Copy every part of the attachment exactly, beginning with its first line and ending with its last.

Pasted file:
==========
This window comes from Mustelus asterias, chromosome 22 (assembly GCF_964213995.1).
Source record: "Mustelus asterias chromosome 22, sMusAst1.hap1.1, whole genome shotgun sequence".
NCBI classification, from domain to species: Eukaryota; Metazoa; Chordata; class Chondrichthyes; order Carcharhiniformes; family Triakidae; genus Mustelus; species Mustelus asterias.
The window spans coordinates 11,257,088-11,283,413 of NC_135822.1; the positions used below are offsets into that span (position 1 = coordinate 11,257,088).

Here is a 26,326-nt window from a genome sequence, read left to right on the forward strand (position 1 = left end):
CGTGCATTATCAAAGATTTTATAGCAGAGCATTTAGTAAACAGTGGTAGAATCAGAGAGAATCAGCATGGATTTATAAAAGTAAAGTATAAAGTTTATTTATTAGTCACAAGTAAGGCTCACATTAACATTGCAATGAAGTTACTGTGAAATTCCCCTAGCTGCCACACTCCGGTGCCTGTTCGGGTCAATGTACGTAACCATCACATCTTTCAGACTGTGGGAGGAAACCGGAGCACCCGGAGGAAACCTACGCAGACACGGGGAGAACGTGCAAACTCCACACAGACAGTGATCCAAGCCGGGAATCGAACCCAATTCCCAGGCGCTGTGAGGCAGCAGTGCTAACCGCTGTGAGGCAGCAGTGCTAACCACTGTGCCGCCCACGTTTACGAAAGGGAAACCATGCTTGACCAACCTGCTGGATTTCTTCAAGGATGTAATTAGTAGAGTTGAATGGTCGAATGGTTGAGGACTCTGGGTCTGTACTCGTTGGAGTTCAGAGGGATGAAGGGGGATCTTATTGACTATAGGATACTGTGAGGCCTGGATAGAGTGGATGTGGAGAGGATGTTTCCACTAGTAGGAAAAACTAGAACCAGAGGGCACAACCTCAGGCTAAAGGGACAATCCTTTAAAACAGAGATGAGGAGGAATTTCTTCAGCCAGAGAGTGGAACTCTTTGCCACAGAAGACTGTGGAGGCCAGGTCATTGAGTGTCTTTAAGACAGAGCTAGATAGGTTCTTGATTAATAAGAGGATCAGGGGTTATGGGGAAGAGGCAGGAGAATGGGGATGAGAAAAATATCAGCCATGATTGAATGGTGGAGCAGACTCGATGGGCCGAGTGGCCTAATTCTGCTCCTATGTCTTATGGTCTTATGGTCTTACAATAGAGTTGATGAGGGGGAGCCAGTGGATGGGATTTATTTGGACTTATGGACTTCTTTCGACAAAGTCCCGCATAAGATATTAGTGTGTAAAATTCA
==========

This window comes from Mustelus asterias, chromosome 22 (assembly GCF_964213995.1).
Source record: "Mustelus asterias chromosome 22, sMusAst1.hap1.1, whole genome shotgun sequence".
NCBI classification, from domain to species: Eukaryota; Metazoa; Chordata; class Chondrichthyes; order Carcharhiniformes; family Triakidae; genus Mustelus; species Mustelus asterias.
The window spans coordinates 11,257,088-11,283,413 of NC_135822.1; the positions used below are offsets into that span (position 1 = coordinate 11,257,088).

Here is a 26,326-nt window from a genome sequence, read left to right on the forward strand (position 1 = left end):
CGTGCATTATCAAAGATTTTATAGCAGAGCATTTAGTAAACAGTGGTAGAATCAGAGAGAATCAGCATGGATTTATAAAAGTAAAGTATAAAGTTTATTTATTAGTCACAAGTAAGGCTCACATTAACATTGCAATGAAGTTACTGTGAAATTCCCCTAGCTGCCACACTCCGGTGCCTGTTCGGGTCAATGTACGTAACCATCACATCTTTCAGACTGTGGGAGGAAACCGGAGCACCCGGAGGAAACCTACGCAGACACGGGGAGAACGTGCAAACTCCACACAGACAGTGATCCAAGCCGGGAATCGAACCCAATTCCCAGGCGCTGTGAGGCAGCAGTGCTAACCGCTGTGAGGCAGCAGTGCTAACCACTGTGCCGCCCACGTTTACGAAAGGGAAACCATGCTTGACCAACCTGCTGGATTTCTTCAAGGATGTAATTAGTAGAGTTGAATGGTCGAATGGTTGAGGACTCTGGGTCTGTACTCGTTGGAGTTCAGAGGGATGAAGGGGGATCTTATTGACTATAGGATACTGTGAGGCCTGGATAGAGTGGATGTGGAGAGGATGTTTCCACTAGTAGGAAAAACTAGAACCAGAGGGCACAACCTCAGGCTAAAGGGACAATCCTTTAAAACAGAGATGAGGAGGAATTTCTTCAGCCAGAGAGTGGAACTCTTTGCCACAGAAGACTGTGGAGGCCAGGTCATTGAGTGTCTTTAAGACAGAGCTAGATAGGTTCTTGATTAATAAGAGGATCAGGGGTTATGGGGAAGAGGCAGGAGAATGGGGATGAGAAAAATATCAGCCATGATTGAATGGTGGAGCAGACTCGATGGGCCGAGTGGCCTAATTCTGCTCCTATGTCTTATGGTCTTATGGTCTTACAATAGAGTTGATGAGGGGGAGCCAGTGGATGGGATTTATTTGGACTTATGGACTTCTTTCGACAAAGTCCCGCATAAGATATTAGTGTGTAAAATTCA